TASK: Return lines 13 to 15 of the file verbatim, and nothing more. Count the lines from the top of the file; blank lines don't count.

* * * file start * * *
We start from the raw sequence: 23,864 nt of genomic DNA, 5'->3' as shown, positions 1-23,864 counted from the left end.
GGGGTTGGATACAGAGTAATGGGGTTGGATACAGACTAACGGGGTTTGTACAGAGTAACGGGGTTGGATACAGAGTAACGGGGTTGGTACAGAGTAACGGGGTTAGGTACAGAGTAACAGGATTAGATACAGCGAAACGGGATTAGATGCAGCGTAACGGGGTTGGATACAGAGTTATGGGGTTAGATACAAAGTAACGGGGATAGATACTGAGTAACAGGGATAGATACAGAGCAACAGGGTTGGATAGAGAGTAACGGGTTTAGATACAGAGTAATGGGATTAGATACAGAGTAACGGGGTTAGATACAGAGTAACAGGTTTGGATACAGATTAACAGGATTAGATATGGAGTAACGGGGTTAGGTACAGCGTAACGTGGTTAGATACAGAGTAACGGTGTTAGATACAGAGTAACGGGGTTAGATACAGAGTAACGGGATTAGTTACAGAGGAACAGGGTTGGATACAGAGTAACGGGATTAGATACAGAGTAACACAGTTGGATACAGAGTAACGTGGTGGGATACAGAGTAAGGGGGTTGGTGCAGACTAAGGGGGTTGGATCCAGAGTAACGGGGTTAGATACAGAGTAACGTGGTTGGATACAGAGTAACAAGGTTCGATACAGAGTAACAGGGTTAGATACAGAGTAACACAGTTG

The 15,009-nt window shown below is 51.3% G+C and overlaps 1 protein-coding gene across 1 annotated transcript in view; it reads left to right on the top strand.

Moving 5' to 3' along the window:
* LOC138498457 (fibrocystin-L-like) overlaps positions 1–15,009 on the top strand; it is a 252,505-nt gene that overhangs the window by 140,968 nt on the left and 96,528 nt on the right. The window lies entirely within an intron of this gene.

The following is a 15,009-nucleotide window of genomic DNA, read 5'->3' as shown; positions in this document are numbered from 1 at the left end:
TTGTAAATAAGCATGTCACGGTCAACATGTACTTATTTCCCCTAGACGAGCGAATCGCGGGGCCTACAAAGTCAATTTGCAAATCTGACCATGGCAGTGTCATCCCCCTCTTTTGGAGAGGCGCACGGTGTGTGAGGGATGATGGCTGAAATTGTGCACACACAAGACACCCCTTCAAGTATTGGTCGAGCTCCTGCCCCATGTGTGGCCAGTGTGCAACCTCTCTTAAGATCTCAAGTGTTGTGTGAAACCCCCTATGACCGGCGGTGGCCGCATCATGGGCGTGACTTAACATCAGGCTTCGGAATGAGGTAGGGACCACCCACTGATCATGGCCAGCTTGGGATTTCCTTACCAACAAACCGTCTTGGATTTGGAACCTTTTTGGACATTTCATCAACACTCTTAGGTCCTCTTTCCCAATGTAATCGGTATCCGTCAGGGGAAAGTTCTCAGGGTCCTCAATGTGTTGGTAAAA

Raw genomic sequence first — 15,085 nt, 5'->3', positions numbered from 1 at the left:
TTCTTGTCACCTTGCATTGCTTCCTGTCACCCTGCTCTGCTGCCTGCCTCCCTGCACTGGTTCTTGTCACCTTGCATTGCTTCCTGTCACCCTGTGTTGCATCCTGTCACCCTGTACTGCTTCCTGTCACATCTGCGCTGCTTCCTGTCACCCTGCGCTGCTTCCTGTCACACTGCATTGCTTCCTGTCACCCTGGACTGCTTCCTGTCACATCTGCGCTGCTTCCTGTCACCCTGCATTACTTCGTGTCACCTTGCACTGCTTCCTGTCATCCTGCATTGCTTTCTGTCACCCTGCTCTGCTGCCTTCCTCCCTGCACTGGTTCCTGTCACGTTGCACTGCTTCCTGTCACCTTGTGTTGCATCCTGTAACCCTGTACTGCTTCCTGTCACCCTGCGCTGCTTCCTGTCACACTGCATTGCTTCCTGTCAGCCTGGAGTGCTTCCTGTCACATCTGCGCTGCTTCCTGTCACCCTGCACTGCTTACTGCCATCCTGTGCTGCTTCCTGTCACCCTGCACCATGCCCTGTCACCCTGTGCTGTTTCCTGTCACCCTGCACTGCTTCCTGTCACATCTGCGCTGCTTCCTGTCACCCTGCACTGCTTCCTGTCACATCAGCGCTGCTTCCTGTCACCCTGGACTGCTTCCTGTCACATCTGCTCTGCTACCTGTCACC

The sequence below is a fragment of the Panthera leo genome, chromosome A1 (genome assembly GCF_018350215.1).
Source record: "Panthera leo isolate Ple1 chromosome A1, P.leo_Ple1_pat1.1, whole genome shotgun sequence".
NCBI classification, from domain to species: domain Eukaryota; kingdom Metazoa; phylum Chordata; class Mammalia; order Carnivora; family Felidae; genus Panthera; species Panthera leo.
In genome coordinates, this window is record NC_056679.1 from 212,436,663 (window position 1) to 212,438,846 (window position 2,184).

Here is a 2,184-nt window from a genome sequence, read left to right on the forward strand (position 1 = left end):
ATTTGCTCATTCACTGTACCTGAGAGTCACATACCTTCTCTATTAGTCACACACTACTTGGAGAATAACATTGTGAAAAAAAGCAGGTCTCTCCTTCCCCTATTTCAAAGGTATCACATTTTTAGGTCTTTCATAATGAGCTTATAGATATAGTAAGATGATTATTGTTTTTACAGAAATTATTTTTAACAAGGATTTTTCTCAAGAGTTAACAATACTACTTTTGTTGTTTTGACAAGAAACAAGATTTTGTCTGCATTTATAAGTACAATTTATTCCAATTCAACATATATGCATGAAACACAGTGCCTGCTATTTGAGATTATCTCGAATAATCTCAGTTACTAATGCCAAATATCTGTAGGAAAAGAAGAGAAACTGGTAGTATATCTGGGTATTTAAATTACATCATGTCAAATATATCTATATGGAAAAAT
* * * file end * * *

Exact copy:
In genome coordinates, this window is record NC_056679.1 from 212,436,663 (window position 1) to 212,438,846 (window position 2,184).

Here is a 2,184-nt window from a genome sequence, read left to right on the forward strand (position 1 = left end):
ATTTGCTCATTCACTGTACCTGAGAGTCACATACCTTCTCTATTAGTCACACACTACTTGGAGAATAACATTGTGAAAAAAAGCAGGTCTCTCCTTCCCCTATTTCAAAGGTATCACATTTTTAGGTCTTTCATAATGAGCTTATAGATATAGTAAGATGATTATTGTTTTTACAGAAATTATTTTTAACAAGGATTTTTCTCAAGAGTTAACAATACTACTTTTGTTGTTTTGACAAGAAACAAGATTTTGTCTGCATTTATAAGTACAATTTATTCCAATTCAACATATATGCATGAAACACAGTGCCTGCTATTTGAGATTATCTCGAATAATCTCAGTTACTAATGCCAAATATCTGTAGGAAAAGAAGAGAAACTGGTAGTATATCTGGGTATTTAAATTACATCATGTCAAATATATCTATATGGAAAAAT